I've never been too big a fan of comics where characters just stand around and talk. If that's the basis for a good comic than I could just walk around with a camera, record all drunken rants I have with my buddies on a Saturday night, and get a job writing comics that will eventually lead to six Eisner awards. Sadly, that isn't the basis for anything aside from hangovers and the occasional bar fight. I get the sense that Kieron Gillen was trying to add depth to what the Lights were going through after the recent events in Schism. In the end I think he tried too hard. This book suffers from too much talking and not enough actually participating in the events of Schism. All the Lights do is basically argue amongst themselves while a killer robot is approaching to fuck them over. Well I'm all for character development, but like taking a piss after one too many beers there's a time and place for it. Like stumbling into the ladies bathroom while your date is doing blow off a toilet seat, this issue was neither.
It helped that Kieron Gillen's dialog and characterization were solid. The arguments Laurie had with Hope made this book worth picking up. It's a plot that has still been development for many issues, Hope's bizarre influence over the Lights. Unlike members at the Church of Scientology, Laurie has the balls to think for herself and speak out. She sees what's happening with the Lights and she doesn't like it. It's a great moment and I admit seeing her deck Hope was as satisfying as seeing your old parole officer get arrested for banging a hooker behind a Burger King. But it wasn't satisfying enough to make this comic truly awesome.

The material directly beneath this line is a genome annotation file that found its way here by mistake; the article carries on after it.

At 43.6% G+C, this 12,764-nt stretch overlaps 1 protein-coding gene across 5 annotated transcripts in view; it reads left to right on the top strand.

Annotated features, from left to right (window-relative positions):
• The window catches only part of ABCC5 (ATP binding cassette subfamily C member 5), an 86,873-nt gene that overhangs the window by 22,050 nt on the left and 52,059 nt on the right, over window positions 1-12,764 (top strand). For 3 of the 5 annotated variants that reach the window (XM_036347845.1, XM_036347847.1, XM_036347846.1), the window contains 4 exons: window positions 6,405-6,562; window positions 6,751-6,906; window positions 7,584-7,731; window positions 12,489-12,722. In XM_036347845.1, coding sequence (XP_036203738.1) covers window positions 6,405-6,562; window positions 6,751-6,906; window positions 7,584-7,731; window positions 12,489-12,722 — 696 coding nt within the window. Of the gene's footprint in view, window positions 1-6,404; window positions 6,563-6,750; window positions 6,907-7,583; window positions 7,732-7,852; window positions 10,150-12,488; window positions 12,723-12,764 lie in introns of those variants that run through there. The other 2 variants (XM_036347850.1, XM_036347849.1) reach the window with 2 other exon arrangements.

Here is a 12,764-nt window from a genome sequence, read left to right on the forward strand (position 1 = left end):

I still say that Generation Hope #11 fits into the greater story surrounding Schism, but it doesn't fit as nicely as it could have. There's just too much talk and not enough substance. This issue had the potential to do so much more. In the end it offers a perfect transition between Schism #3 and the events of Schism #4, but everything in between is sub-standard at best. For that reason I give Generation Hope #11 a 3 out of 5. It saved itself from a 2 out of five just for Laurie decking Hope. Bishop hasn't come back to blow her head off yet, so I'll settle for her own lights beating the shit out of her as she so rightly deserves for being a lame Jean Grey ripoff. Nuff said!